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How Do the Events of Mormon’s Life Shape the Entire Book of Mormon?
BMC Team's picture
Post contributed by BMC Team
October 27, 2020
KnoWhy #582
El Guardian by Jorge Cocco.
El Guardian by Jorge Cocco.
“And now I, Mormon, make a record of the things which I have both seen and heard, and call it the Book of Mormon”

Mormon 1:1

The Know

As readers traverse the Book of Mormon, they encounter pervasive but subtle traces of its editor Mormon. Thankfully, in Mormon’s own record about his life, readers are able to get more fully acquainted with him as a character. Careful study of Mormon’s autobiographical account can help readers better understand the inspiring and also tragic events that influenced his life’s legacy and work, the Book of Mormon (see appendix for a full chronology of Mormon’s life).

Mormon was no ordinary person. At the age of ten (ca. AD 321), he was appointed to become the steward of the sacred Nephite records (Mormon 1:2). At age fifteen he was “visited of the Lord” (v. 15). And in his sixteenth year Mormon was made a leader over a Nephite army (Mormon 2:1–2). “Apparently, Ammaron, the Lord, and Mormon’s people all saw something extraordinary in his capacity and character as a young man.”1 These three significant events—his calling as a historian and recordkeeper, his installment as a military leader, and the visitation of the Savior—likely influenced much of his editing and telling of the Nephite story.

First, Mormon’s training as a historian taught him to keenly identify and make connections in the Nephite records. An example of this can be seen in the careful attention that Mormon paid to the fulfillment of prophecies, some of which he saw fulfilled during his own lifetime.2 For instance, as his people grew in wickedness, Mormon observed that the curses and destruction that were coming upon them were “even unto the fulfilling of all the words of Abinadi, and also Samuel the Lamanite” (Mormon 1:19). When backtracking through the prophecies of Samuel and Abinadi, readers will discover that several of them applied specifically to Mormon’s day, or at least as well to his day as to earlier periods of Nephite history.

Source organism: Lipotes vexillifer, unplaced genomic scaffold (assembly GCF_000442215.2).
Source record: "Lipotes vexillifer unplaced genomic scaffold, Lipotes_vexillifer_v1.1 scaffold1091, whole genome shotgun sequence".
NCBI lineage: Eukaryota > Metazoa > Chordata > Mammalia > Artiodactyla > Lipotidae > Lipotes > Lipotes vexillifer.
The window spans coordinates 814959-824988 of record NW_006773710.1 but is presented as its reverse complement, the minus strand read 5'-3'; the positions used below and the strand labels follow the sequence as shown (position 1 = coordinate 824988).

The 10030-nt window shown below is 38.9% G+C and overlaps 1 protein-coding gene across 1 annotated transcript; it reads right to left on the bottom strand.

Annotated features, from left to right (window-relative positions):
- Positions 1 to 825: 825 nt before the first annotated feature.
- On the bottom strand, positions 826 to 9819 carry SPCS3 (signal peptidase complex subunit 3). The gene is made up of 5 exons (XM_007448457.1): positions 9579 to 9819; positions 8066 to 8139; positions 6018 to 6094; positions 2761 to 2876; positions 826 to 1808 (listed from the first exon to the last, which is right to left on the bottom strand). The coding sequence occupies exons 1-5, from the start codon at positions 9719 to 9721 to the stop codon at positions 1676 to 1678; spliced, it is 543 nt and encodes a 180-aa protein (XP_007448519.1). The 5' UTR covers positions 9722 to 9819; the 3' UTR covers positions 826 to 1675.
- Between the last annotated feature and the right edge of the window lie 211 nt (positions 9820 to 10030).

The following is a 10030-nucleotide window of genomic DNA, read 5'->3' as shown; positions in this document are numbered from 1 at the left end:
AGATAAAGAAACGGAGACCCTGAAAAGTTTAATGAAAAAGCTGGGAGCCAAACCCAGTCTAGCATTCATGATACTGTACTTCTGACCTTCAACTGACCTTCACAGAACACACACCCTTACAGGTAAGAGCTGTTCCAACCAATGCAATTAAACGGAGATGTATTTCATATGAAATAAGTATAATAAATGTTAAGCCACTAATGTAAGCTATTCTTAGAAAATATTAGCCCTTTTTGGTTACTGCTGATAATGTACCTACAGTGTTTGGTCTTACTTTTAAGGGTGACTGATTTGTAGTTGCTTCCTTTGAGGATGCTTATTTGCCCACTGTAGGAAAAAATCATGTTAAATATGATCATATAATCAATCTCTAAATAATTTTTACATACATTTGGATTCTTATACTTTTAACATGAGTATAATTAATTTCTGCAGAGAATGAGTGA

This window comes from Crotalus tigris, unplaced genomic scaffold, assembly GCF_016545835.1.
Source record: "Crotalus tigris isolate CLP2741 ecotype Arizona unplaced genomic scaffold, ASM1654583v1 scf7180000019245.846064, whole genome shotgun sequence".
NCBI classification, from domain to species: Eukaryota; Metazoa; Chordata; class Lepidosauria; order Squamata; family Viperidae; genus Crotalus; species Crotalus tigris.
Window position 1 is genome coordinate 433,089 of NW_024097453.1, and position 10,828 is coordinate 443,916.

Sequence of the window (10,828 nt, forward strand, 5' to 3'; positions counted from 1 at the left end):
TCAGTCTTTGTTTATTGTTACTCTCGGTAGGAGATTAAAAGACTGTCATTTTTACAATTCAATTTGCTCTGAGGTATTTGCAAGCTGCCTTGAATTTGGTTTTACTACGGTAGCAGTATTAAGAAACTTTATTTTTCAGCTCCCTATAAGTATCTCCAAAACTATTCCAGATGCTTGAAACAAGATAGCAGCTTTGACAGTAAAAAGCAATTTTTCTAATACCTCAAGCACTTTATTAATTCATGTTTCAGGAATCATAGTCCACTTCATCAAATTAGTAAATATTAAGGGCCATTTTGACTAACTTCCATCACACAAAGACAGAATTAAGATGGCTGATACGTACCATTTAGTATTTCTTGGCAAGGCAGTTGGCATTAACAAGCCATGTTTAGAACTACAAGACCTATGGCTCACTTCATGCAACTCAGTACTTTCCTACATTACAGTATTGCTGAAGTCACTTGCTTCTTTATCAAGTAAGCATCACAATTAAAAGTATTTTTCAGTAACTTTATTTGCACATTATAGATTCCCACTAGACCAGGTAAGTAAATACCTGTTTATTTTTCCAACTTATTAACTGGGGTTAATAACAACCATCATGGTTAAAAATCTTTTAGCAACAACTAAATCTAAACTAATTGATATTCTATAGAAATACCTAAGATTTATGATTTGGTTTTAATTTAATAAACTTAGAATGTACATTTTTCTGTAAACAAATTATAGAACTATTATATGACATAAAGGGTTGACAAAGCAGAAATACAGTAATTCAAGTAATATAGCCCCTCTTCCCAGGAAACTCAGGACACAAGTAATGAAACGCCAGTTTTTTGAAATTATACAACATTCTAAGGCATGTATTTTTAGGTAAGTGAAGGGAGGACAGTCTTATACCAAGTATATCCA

Samuel had prophesied that the people would lament to the Lord that their treasures had become slippery in the earth (Helaman 13:30–35). In Mormon 2:10–11 that specific prophecy was fulfilled when the Nephites “began to repent of their iniquity, and began to cry even as had been prophesied by Samuel the prophet.” Abinadi had prophesied, among many other unwritten prophecies, that the Nephites would be utterly destroyed (Mosiah 12:8). This prophecy came to pass in the fateful annihilation of the Nephite civilization in Mormon 6:8–20.3 This possibly explains why Mormon took significant space—six chapters to tell the story of Abinadi and four chapters to tell the story of Samuel—when recording the ministries of these prophets.

Second, Mormon’s military training and experience gave him additional insight into many of the Nephite accounts of wars and conflict. Mormon knew firsthand the strategies, resources, and morale needed to bring an army to victory in righteousness. Mormon may have included so many war chapters because it was a topic of deep, personal interest to him.4 In addition, Mormon lamentably witnessed his people’s tragic collapse through conflict of bloodshed and war. Being familiar with the Jaredites’ tragic tale of complete annihilation, Mormon would have been keenly aware that his people were now approaching a similar fate. In the anguish of his soul, he may have included frequent allusions to the Jaredite narrative in the hope that future generations would avoid destruction by serving the Lord their God.5